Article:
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Staff Spotlight: Bruce Backus

At work, Bruce Backus, assistant vice chancellor for the Office of Environmental Health & Safety, focuses on providing a safe and healthy environment for research, teaching and patient care at Washington University. In his personal life, Backus has a passion for digital photography. Some of his work can be seen on display as a part of the Art at Farrell Exhibit on the second floor of the Farrell Learning and Teaching Center at the Medical Campus.

Merry Go Round of Life, By Bruce Backus
Merry Go Round of Life, By Bruce Backus

He has been involved with photography since the age of eight. Once he discovered digital photography, he left film and the darkroom behind because of the creative freedom and control that comes with digital processing. Bruce lives in Kirkwood, Missouri, and Kirkwood is often the location for his photographic subjects.

Bruce’s work has received awards and recognitions from the St. Louis Camera Club, the Photographic Society of America, Kirkwood Arts Foundation and the St. Louis Post Dispatch. He has exhibited at Art at the Station and other juried shows. One of his photos was selected for exhibit at the Sheldon Art Gallery and another is featured on the home page of the Kirkwood Historical Society website.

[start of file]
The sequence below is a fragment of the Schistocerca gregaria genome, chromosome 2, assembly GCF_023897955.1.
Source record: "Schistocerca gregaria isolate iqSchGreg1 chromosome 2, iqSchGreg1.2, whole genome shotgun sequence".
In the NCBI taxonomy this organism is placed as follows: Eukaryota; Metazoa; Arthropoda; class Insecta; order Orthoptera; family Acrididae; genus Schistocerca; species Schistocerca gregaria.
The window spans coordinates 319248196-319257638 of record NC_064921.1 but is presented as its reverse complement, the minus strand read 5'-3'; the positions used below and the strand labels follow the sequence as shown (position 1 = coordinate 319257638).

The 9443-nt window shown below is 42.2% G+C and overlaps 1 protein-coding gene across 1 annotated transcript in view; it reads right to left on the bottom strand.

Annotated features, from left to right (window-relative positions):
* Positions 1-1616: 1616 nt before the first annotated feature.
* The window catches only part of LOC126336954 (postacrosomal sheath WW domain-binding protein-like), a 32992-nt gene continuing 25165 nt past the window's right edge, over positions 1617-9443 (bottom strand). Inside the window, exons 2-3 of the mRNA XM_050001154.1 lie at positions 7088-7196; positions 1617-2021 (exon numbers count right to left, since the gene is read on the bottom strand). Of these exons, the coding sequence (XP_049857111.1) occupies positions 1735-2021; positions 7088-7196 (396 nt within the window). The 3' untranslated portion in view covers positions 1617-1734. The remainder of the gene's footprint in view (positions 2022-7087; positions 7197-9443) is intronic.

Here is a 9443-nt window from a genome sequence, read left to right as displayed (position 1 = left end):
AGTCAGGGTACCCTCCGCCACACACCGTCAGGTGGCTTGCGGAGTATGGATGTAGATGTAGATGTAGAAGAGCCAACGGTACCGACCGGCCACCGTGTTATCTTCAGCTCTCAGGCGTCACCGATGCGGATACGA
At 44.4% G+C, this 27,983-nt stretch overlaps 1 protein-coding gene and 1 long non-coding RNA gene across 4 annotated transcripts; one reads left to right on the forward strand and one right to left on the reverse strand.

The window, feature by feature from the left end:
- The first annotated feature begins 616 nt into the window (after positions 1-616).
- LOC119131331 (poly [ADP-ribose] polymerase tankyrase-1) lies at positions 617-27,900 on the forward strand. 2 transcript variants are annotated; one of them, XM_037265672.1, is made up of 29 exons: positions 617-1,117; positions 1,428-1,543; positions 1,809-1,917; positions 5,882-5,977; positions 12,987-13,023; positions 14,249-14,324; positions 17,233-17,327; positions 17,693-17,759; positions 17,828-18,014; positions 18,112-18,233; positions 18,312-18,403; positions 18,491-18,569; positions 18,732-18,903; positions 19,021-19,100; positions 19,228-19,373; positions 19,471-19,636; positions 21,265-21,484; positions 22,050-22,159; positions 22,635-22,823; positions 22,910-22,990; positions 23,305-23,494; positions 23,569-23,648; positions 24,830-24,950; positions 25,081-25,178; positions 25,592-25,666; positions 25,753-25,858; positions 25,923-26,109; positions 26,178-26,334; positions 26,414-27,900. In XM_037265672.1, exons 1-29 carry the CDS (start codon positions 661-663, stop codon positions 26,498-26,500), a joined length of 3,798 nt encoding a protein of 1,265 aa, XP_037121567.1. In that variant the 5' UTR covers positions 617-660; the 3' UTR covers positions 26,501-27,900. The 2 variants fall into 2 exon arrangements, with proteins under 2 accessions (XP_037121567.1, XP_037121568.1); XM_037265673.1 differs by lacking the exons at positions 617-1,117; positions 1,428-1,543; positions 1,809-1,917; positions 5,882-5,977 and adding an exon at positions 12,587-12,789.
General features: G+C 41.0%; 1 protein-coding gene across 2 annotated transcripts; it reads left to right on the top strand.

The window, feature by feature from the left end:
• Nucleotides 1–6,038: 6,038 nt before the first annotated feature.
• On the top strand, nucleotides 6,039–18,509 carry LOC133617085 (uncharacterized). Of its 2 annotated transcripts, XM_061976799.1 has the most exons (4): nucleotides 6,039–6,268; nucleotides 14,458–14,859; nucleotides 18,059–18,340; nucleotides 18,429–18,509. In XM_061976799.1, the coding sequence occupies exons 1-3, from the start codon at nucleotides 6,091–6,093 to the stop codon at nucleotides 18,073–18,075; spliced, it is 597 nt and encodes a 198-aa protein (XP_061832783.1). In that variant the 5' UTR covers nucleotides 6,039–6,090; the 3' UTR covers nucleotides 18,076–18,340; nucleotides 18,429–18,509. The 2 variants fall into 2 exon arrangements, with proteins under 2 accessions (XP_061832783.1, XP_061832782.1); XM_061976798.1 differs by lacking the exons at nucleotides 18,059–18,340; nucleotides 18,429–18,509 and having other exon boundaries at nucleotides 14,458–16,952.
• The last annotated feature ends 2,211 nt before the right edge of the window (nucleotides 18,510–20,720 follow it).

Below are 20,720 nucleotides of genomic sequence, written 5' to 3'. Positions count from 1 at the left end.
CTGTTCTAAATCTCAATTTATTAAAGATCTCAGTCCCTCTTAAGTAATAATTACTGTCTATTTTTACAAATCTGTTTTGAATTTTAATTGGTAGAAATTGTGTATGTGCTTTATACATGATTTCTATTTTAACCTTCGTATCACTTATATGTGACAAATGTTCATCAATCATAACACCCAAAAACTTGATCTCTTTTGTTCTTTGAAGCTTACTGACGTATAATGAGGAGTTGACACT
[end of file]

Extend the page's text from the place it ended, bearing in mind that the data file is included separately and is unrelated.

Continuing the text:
Bruce Backus photo
Bruce Backus

Bruce’s artwork is eclectic. It ranges from very traditional representational images, color or black & white, to photos that digitally combine two or more disparate subjects. The traditional photos could be classified as nature, travel, architecture, portraiture or photojournalism, but they are all meant to convey the beauty of the world around us. The photos combining disparate subjects, such as The Migration, Swing for the Moon, or St. Louis Arch – Ford Mustang Dreams, are visual whimsy meant to bring a smile to the viewer’s face. Others, such as Merry-Go-Round of Life, have a more personal meaning. Merry-Go-Round was created when Bruce was caring for very ill parents recovering from surgeries while both were suffering from differing neurological diseases. It is a reminder that even in the darkest of times, or when the road ahead is uncertain, it is important to bring joy and happiness, whether from family, friends or from within yourself, to deal with this gift we call life.

It is hoped that viewers will find at least one image in this collection that speaks to them or brings simple pleasure in the viewing.